Automating Maven Releases

Automating maven releases should be pretty straightforward in non-interactive mode. A bug in the release plugin made it impossible in my situation. Every time I would provide the release version(s) as command line arguments, the release plugin would choke on me with the following error message:

Error parsing version, cannot determine next version: Unable to parse the version string

The following shellscript works around this problem, by redirecting input to the maven execution.

Note: I’m releasing a project with a parent and 2 child modules, which is why I have to specify three versions ( + 1 SCM tag). If you’re not using multiple modules, or are using more, you’ll have to adjust the script accordingly.

#!/bin/sh

releaseVersion=AmazingRelease1
nextVersion=AmazingRelease2

mvn \
    release:prepare -P production &>> /tmp/build.log << EOS
$releaseVersion
$releaseVersion
$releaseVersion
$releaseVersion
$nextVersion-SNAPSHOT
$nextVersion-SNAPSHOT
$nextVersion-SNAPSHOT
EOS

mvn release:perform -P production &>> /tmp/build.log

This is an abridged version of our full release script. The full version asks the user to enter the release version once, then releases several versions using different profiles and creates a distribution set with all versions and a bunch of documentation. This works in my situation, but if your release procedure is more complicated then you can just expand on the script :-).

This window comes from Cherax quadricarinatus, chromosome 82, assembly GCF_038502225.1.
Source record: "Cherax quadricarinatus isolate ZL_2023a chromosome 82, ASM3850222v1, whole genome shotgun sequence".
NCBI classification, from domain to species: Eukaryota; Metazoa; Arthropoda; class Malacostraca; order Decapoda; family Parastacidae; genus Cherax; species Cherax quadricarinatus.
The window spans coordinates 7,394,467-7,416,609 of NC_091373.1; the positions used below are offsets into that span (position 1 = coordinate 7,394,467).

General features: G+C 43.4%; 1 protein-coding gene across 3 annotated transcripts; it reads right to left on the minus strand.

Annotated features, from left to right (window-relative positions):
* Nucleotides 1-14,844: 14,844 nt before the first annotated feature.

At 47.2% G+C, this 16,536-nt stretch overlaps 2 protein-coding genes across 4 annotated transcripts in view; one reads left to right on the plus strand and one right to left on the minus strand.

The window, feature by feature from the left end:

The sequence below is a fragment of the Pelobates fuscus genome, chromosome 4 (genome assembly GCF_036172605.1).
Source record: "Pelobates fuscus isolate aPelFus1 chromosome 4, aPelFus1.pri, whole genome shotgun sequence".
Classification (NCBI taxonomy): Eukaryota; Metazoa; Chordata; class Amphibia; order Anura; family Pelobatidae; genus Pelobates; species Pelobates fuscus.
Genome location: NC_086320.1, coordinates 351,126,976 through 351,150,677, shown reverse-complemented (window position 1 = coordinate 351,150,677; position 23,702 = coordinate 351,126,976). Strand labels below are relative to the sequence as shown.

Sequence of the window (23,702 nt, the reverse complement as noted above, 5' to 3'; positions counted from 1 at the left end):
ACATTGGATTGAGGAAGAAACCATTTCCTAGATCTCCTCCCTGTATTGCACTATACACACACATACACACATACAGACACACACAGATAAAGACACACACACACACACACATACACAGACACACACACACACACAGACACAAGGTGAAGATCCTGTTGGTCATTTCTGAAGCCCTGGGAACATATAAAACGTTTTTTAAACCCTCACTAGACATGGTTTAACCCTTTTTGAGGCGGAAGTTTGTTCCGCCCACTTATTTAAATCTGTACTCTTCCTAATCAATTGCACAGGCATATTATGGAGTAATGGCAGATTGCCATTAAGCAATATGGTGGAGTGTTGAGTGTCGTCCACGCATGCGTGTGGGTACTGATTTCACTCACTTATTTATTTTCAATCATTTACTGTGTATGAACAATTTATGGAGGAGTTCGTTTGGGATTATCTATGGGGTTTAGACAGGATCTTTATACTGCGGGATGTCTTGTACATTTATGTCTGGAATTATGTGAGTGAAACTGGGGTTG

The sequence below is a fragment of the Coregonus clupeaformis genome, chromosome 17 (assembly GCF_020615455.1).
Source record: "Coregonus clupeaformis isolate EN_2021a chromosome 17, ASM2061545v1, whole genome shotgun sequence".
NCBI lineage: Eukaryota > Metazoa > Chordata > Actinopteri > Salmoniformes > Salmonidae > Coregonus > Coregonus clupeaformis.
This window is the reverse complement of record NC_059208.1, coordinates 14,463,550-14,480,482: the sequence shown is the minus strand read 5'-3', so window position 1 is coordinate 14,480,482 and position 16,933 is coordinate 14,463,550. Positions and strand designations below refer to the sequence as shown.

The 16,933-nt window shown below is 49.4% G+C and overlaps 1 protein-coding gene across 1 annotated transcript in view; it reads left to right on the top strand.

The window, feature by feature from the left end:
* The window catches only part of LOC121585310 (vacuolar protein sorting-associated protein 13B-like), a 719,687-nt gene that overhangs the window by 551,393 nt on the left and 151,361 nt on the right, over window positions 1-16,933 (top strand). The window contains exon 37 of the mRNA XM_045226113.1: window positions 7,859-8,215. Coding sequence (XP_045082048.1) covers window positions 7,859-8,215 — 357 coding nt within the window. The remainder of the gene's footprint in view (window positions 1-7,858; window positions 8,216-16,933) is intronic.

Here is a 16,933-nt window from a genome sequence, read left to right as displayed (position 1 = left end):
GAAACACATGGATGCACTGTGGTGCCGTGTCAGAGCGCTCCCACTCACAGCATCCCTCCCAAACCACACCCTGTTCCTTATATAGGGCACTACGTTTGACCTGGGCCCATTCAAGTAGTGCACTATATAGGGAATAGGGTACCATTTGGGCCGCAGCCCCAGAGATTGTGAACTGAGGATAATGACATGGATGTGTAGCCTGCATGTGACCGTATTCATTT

OutOfMemoryError while running Maven Surefire tests

Imagine you have a project which works perfectly fine and well. All tests pass, each and every time. Then one day you commit a couple of new classes with related tests. Of course you ran all tests before committing, and everything worked just fine. Then, a minute or so later, you get a mail from Hudson (or whatever you’re using for CI) saying that there are test failures. “Maybe I forgot a file”, I thought. Checked the test results on Hudson. About a dozen tests were failing, unrelated to anything I touched. Odd. OutOfMemoryErrors all over the place. Most odd. Hudson’s tomcat has 1G, which should be plenty. Same with each build’s MAVEN_OPTS.

Apparently, someone who wrote the Maven Surefire Plugin thought that it would be a GREAT idea to ignore things like MAVEN_OPTS and other memory settings. The plugin seems to start a new JVM instance to run the tests. Without any of the arguments you so carefully selected. No. Apparently you have to explicitly tell the Surefire plugin that maybe, just maybe, it would be a good idea to use the memory settings you already provided elsewhere.

Anyhoo, this fixed it:

      <plugin>
        <groupId>org.apache.maven.plugins</groupId>
        <artifactId>maven-surefire-plugin</artifactId>
        <version>2.6</version>
        <configuration>
          <argLine>-Xmx512m</argLine>
        </configuration>
      </plugin>

DRY, you say? Not so much, eh.

Maven 3 resource filtering weirdness